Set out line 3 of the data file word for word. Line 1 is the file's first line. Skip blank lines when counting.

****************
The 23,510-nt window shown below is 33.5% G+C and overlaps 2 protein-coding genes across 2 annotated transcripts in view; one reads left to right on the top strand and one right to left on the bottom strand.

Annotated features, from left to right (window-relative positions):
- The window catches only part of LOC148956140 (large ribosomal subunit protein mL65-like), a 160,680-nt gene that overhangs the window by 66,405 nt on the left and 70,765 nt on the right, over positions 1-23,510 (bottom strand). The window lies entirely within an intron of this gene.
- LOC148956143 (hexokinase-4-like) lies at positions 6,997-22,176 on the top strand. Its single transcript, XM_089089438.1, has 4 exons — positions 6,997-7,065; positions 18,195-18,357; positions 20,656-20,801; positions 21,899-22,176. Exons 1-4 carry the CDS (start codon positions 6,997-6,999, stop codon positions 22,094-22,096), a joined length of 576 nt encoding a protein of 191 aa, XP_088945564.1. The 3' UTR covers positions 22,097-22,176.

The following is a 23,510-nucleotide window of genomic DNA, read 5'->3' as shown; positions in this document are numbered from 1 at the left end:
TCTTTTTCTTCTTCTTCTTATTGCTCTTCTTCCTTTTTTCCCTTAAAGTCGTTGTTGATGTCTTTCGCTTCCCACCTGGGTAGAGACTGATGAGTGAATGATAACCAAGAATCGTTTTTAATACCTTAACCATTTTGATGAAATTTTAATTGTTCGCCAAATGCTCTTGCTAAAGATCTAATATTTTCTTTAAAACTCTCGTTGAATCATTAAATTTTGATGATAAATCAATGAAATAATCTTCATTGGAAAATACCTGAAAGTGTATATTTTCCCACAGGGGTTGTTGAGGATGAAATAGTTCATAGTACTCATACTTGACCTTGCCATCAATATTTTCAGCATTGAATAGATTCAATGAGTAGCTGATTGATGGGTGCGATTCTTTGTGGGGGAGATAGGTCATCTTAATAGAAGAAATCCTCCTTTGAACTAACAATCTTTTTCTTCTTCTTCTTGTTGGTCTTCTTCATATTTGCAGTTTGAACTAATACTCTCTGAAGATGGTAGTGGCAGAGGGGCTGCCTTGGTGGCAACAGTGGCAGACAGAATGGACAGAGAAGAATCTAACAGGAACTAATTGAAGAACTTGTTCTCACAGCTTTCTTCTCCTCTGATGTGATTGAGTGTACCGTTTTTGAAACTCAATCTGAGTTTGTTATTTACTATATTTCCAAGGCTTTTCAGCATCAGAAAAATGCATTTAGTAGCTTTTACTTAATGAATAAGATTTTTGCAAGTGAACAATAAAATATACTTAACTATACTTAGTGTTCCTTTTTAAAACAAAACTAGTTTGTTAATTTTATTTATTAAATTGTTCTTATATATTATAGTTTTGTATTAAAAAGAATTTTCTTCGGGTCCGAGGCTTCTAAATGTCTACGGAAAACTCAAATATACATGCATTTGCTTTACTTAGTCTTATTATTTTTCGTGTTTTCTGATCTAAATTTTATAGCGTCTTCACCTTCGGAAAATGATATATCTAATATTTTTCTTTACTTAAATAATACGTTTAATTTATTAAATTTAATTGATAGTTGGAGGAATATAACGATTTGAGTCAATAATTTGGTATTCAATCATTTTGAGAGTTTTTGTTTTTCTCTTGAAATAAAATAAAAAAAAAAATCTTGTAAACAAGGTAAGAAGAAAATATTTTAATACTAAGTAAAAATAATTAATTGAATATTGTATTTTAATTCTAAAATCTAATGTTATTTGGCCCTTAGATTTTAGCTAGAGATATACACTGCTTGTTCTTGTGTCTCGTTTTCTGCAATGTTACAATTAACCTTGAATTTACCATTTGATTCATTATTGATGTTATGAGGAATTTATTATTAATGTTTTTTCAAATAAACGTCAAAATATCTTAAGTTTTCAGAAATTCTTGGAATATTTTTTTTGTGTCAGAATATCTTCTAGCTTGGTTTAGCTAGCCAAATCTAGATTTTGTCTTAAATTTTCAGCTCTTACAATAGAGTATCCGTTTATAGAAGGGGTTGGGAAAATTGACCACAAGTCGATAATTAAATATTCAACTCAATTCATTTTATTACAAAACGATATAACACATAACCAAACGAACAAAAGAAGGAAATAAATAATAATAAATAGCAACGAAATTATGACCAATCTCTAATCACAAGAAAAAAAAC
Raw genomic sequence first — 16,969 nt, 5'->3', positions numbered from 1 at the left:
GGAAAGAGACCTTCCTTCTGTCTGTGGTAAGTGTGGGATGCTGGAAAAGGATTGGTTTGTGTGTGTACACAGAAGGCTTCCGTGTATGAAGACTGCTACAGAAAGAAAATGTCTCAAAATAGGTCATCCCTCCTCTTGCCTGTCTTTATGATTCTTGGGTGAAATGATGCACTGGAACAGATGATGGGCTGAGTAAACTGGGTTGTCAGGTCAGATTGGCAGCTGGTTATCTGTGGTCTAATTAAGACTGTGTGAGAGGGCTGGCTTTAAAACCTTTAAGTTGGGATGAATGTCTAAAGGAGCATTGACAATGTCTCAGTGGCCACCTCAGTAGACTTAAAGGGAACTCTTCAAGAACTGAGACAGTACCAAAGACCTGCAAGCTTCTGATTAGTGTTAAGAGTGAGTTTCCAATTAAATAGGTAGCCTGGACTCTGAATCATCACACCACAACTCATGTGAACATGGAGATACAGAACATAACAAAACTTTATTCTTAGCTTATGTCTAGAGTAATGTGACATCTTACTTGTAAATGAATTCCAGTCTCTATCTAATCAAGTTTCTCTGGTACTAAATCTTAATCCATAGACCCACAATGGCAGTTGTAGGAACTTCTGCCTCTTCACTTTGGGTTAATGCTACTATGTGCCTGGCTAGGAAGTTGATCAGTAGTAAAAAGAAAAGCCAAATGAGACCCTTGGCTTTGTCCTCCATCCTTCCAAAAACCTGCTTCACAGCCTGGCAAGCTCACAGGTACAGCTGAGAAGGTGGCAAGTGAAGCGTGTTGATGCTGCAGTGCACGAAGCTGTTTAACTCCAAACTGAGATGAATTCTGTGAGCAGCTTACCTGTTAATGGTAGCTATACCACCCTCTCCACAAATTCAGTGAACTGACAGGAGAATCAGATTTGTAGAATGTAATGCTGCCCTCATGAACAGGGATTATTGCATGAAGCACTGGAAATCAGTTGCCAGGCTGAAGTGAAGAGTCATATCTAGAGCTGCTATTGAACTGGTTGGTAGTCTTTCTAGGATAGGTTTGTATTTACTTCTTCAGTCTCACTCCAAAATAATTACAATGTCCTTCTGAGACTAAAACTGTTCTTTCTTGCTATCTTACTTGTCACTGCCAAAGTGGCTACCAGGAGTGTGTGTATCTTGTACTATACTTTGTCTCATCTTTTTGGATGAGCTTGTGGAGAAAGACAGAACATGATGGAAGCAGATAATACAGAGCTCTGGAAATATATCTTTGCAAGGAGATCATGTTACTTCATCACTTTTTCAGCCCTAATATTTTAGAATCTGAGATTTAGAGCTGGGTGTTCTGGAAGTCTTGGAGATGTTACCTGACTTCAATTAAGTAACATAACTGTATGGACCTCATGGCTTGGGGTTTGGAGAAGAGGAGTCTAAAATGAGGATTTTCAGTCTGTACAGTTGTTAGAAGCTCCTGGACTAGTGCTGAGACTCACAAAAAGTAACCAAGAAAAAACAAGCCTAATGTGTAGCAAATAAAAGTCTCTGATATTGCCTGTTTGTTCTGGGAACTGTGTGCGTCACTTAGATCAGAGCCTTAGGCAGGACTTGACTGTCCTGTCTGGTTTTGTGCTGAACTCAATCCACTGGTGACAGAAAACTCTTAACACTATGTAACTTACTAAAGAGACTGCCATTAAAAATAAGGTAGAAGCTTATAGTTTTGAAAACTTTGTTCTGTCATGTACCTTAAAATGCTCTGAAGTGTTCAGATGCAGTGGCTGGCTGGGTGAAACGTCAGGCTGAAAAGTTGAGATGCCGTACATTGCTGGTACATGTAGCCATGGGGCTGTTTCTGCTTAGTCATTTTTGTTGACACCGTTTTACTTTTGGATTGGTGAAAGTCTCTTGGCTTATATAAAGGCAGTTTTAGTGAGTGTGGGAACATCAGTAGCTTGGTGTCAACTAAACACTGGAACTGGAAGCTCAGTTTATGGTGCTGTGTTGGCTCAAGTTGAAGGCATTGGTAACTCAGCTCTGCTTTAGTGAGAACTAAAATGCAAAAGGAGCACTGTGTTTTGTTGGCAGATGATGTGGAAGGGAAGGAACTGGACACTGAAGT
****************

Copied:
- The window catches only part of LOC148956140 (large ribosomal subunit protein mL65-like), a 160,680-nt gene that overhangs the window by 66,405 nt on the left and 70,765 nt on the right, over positions 1-23,510 (bottom strand). The window lies entirely within an intron of this gene.